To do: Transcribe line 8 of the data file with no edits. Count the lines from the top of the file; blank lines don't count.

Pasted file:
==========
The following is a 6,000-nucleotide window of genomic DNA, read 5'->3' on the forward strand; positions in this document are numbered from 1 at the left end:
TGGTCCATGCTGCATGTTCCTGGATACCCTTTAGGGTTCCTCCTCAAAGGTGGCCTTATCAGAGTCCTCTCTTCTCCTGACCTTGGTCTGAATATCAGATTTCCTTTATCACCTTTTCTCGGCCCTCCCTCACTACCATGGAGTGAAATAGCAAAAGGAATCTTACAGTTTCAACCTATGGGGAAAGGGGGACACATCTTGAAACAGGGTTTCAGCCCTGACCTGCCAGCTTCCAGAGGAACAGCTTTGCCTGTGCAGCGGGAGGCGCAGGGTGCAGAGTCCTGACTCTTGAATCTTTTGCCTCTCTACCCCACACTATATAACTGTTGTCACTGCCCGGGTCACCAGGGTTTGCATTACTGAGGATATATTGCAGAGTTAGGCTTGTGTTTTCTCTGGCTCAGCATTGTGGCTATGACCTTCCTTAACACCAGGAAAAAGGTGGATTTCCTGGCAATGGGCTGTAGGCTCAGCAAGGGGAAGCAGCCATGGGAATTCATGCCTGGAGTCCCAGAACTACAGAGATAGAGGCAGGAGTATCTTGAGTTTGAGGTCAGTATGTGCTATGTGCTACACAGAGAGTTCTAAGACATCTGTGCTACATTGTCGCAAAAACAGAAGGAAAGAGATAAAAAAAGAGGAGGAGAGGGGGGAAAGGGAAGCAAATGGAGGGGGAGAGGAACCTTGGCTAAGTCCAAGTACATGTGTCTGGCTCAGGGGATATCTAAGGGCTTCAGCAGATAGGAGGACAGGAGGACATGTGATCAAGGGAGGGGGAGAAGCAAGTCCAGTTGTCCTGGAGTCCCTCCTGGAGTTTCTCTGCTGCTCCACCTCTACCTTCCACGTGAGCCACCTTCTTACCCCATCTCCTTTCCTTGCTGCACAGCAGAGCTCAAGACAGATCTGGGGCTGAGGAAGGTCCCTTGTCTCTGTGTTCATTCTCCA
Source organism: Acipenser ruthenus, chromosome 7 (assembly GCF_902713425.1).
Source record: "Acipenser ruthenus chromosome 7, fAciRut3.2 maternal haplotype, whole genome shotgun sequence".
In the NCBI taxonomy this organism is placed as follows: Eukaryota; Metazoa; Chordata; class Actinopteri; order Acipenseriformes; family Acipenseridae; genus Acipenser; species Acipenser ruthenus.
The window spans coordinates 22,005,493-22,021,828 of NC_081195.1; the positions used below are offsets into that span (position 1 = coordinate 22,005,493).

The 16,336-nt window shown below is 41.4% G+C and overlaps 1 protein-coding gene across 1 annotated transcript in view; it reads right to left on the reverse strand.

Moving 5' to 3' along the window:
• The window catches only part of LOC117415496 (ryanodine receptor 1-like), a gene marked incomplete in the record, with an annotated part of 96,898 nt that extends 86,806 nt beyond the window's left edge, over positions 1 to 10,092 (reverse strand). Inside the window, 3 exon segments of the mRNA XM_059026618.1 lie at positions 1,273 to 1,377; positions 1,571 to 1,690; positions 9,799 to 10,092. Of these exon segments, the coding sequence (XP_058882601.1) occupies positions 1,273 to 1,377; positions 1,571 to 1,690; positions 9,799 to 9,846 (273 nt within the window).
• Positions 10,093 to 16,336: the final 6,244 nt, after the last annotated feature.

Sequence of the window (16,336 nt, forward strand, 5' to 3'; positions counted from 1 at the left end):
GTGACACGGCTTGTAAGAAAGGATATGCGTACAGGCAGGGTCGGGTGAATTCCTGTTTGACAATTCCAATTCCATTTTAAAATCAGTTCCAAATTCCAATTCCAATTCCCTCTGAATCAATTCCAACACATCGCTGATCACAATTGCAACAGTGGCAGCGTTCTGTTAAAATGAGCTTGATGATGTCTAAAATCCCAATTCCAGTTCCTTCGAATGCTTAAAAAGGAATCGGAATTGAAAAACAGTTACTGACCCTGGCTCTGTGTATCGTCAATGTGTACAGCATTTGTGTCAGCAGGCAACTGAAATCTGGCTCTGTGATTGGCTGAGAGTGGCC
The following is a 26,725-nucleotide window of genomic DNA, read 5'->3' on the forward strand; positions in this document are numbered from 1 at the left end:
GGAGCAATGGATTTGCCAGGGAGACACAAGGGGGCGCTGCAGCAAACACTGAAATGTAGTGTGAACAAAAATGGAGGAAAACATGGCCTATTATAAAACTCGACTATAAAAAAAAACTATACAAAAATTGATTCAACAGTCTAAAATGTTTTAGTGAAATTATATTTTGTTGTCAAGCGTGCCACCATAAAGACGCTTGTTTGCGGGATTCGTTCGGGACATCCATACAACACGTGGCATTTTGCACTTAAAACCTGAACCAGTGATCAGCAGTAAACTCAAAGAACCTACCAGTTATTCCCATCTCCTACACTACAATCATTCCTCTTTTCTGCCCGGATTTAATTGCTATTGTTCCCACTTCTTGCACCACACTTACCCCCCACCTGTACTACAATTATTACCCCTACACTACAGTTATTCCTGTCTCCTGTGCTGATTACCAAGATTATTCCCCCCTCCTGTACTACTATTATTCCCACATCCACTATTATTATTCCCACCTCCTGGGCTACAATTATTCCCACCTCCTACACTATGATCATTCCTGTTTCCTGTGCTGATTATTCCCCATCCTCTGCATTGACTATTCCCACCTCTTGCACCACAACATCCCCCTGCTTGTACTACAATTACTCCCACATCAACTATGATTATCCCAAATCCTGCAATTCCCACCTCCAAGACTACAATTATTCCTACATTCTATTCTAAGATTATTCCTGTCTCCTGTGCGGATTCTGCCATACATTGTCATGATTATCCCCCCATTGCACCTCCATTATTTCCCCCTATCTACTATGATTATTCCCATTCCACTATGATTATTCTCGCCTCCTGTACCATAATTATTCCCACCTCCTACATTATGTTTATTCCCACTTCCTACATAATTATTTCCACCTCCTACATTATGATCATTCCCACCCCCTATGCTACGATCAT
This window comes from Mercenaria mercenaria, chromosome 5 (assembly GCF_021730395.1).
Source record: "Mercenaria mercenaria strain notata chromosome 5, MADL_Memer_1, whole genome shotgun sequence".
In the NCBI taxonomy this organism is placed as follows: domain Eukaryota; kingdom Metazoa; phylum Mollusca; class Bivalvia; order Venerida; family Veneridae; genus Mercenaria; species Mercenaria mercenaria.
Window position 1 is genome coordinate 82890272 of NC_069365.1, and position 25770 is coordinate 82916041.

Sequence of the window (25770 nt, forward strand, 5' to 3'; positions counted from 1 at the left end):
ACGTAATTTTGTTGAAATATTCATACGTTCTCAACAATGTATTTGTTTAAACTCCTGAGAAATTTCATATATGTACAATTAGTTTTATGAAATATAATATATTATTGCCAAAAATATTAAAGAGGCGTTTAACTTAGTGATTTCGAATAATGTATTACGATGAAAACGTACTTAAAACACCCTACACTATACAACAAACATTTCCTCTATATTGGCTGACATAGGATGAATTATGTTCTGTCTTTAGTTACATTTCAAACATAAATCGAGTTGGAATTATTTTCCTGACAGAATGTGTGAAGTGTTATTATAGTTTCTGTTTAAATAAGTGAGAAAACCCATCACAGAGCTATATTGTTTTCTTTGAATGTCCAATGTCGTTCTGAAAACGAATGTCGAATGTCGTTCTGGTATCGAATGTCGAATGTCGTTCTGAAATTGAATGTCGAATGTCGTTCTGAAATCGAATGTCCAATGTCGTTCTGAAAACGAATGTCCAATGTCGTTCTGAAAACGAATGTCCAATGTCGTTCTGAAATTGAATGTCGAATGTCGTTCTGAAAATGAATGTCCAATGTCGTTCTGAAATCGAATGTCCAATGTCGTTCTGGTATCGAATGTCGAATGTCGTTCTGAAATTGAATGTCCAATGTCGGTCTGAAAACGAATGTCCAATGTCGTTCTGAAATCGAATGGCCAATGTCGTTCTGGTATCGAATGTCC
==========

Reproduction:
Moving 5' to 3' along the window: